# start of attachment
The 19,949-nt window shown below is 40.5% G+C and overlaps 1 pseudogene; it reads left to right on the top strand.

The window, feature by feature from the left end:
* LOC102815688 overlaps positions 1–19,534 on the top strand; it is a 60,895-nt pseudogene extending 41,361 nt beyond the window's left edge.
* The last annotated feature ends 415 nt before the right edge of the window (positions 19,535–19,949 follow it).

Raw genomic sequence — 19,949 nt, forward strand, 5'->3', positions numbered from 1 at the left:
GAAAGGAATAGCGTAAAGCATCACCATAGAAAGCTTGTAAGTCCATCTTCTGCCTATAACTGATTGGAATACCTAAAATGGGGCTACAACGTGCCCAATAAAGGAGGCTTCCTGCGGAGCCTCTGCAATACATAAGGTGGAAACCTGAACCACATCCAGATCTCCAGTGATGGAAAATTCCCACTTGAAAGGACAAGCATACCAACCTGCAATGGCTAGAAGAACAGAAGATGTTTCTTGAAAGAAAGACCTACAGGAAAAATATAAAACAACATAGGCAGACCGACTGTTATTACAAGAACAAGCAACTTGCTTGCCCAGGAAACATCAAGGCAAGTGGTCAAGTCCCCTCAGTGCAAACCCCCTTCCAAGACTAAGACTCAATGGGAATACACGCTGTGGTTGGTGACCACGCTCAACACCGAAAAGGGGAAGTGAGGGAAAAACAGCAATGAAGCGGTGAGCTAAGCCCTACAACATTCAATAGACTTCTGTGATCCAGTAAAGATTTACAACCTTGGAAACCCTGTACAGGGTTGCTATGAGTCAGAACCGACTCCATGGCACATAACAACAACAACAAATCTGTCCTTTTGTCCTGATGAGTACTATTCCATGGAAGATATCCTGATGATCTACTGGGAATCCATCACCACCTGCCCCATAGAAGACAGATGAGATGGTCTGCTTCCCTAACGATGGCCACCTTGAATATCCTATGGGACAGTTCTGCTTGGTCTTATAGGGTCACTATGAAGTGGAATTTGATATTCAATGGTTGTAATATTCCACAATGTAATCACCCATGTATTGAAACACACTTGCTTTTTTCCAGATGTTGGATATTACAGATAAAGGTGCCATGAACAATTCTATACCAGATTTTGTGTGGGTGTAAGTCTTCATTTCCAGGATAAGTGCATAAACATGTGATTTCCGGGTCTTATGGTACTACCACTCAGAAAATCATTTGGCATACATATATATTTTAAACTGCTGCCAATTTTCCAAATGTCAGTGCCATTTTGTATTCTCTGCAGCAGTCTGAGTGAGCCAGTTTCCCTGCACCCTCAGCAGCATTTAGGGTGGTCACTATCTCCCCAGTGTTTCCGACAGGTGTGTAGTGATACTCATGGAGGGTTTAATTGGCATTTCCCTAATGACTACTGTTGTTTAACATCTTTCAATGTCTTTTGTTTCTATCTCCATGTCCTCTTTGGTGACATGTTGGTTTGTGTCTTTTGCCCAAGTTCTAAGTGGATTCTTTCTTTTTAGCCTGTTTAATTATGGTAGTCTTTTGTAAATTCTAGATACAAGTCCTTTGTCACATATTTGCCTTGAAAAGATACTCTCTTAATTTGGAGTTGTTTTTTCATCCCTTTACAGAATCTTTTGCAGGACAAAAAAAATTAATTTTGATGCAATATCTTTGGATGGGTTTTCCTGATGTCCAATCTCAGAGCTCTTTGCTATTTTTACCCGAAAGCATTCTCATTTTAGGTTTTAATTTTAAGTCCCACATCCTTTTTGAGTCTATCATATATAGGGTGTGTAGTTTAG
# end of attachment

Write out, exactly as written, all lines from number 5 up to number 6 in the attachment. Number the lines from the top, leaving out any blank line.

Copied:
Raw genomic sequence — 19,949 nt, forward strand, 5'->3', positions numbered from 1 at the left:
GAAAGGAATAGCGTAAAGCATCACCATAGAAAGCTTGTAAGTCCATCTTCTGCCTATAACTGATTGGAATACCTAAAATGGGGCTACAACGTGCCCAATAAAGGAGGCTTCCTGCGGAGCCTCTGCAATACATAAGGTGGAAACCTGAACCACATCCAGATCTCCAGTGATGGAAAATTCCCACTTGAAAGGACAAGCATACCAACCTGCAATGGCTAGAAGAACAGAAGATGTTTCTTGAAAGAAAGACCTACAGGAAAAATATAAAACAACATAGGCAGACCGACTGTTATTACAAGAACAAGCAACTTGCTTGCCCAGGAAACATCAAGGCAAGTGGTCAAGTCCCCTCAGTGCAAACCCCCTTCCAAGACTAAGACTCAATGGGAATACACGCTGTGGTTGGTGACCACGCTCAACACCGAAAAGGGGAAGTGAGGGAAAAACAGCAATGAAGCGGTGAGCTAAGCCCTACAACATTCAATAGACTTCTGTGATCCAGTAAAGATTTACAACCTTGGAAACCCTGTACAGGGTTGCTATGAGTCAGAACCGACTCCATGGCACATAACAACAACAACAAATCTGTCCTTTTGTCCTGATGAGTACTATTCCATGGAAGATATCCTGATGATCTACTGGGAATCCATCACCACCTGCCCCATAGAAGACAGATGAGATGGTCTGCTTCCCTAACGATGGCCACCTTGAATATCCTATGGGACAGTTCTGCTTGGTCTTATAGGGTCACTATGAAGTGGAATTTGATATTCAATGGTTGTAATATTCCACAATGTAATCACCCATGTATTGAAACACACTTGCTTTTTTCCAGATGTTGGATATTACAGATAAAGGTGCCATGAACAATTCTATACCAGATTTTGTGTGGGTGTAAGTCTTCATTTCCAGGATAAGTGCATAAACATGTGATTTCCGGGTCTTATGGTACTACCACTCAGAAAATCATTTGGCATACATATATATTTTAAACTGCTGCCAATTTTCCAAATGTCAGTGCCATTTTGTATTCTCTGCAGCAGTCTGAGTGAGCCAGTTTCCCTGCACCCTCAGCAGCATTTAGGGTGGTCACTATCTCCCCAGTGTTTCCGACAGGTGTGTAGTGATACTCATGGAGGGTTTAATTGGCATTTCCCTAATGACTACTGTTGTTTAACATCTTTCAATGTCTTTTGTTTCTATCTCCATGTCCTCTTTGGTGACATGTTGGTTTGTGTCTTTTGCCCAAGTTCTAAGTGGATTCTTTCTTTTTAGCCTGTTTAATTATGGTAGTCTTTTGTAAATTCTAGATACAAGTCCTTTGTCACATATTTGCCTTGAAAAGATACTCTCTTAATTTGGAGTTGTTTTTTCATCCCTTTACAGAATCTTTTGCAGGACAAAAAAAATTAATTTTGATGCAATATCTTTGGATGGGTTTTCCTGATGTCCAATCTCAGAGCTCTTTGCTATTTTTACCCGAAAGCATTCTCATTTTAGGTTTTAATTTTAAGTCCCACATCCTTTTTGAGTCTATCATATATAGGGTGTGTAGTTTAG